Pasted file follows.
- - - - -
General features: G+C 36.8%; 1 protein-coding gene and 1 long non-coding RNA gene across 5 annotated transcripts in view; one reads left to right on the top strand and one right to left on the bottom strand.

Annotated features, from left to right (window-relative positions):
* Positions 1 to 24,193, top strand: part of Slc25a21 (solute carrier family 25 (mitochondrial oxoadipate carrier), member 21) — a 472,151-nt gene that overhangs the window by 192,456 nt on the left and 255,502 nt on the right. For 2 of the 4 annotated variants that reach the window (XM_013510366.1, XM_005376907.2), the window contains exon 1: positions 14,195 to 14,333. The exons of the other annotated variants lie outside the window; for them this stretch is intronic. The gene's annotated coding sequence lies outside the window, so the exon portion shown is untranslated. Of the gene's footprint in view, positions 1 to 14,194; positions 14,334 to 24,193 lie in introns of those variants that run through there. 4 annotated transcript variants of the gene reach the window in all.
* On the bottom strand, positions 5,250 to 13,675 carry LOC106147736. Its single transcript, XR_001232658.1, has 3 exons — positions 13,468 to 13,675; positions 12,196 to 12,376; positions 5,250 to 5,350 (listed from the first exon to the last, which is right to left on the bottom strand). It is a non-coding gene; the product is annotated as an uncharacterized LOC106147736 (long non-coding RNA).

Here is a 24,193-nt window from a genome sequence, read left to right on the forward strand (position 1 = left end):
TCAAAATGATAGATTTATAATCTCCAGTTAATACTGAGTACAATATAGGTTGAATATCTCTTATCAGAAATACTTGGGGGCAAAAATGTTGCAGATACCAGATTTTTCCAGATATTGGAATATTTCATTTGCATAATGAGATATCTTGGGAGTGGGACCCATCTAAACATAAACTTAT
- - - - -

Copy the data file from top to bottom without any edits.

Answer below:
General features: G+C 36.8%; 1 protein-coding gene and 1 long non-coding RNA gene across 5 annotated transcripts in view; one reads left to right on the top strand and one right to left on the bottom strand.

Annotated features, from left to right (window-relative positions):
* Positions 1 to 24,193, top strand: part of Slc25a21 (solute carrier family 25 (mitochondrial oxoadipate carrier), member 21) — a 472,151-nt gene that overhangs the window by 192,456 nt on the left and 255,502 nt on the right. For 2 of the 4 annotated variants that reach the window (XM_013510366.1, XM_005376907.2), the window contains exon 1: positions 14,195 to 14,333. The exons of the other annotated variants lie outside the window; for them this stretch is intronic. The gene's annotated coding sequence lies outside the window, so the exon portion shown is untranslated. Of the gene's footprint in view, positions 1 to 14,194; positions 14,334 to 24,193 lie in introns of those variants that run through there. 4 annotated transcript variants of the gene reach the window in all.
* On the bottom strand, positions 5,250 to 13,675 carry LOC106147736. Its single transcript, XR_001232658.1, has 3 exons — positions 13,468 to 13,675; positions 12,196 to 12,376; positions 5,250 to 5,350 (listed from the first exon to the last, which is right to left on the bottom strand). It is a non-coding gene; the product is annotated as an uncharacterized LOC106147736 (long non-coding RNA).

Here is a 24,193-nt window from a genome sequence, read left to right on the forward strand (position 1 = left end):
TCAAAATGATAGATTTATAATCTCCAGTTAATACTGAGTACAATATAGGTTGAATATCTCTTATCAGAAATACTTGGGGGCAAAAATGTTGCAGATACCAGATTTTTCCAGATATTGGAATATTTCATTTGCATAATGAGATATCTTGGGAGTGGGACCCATCTAAACATAAACTTAT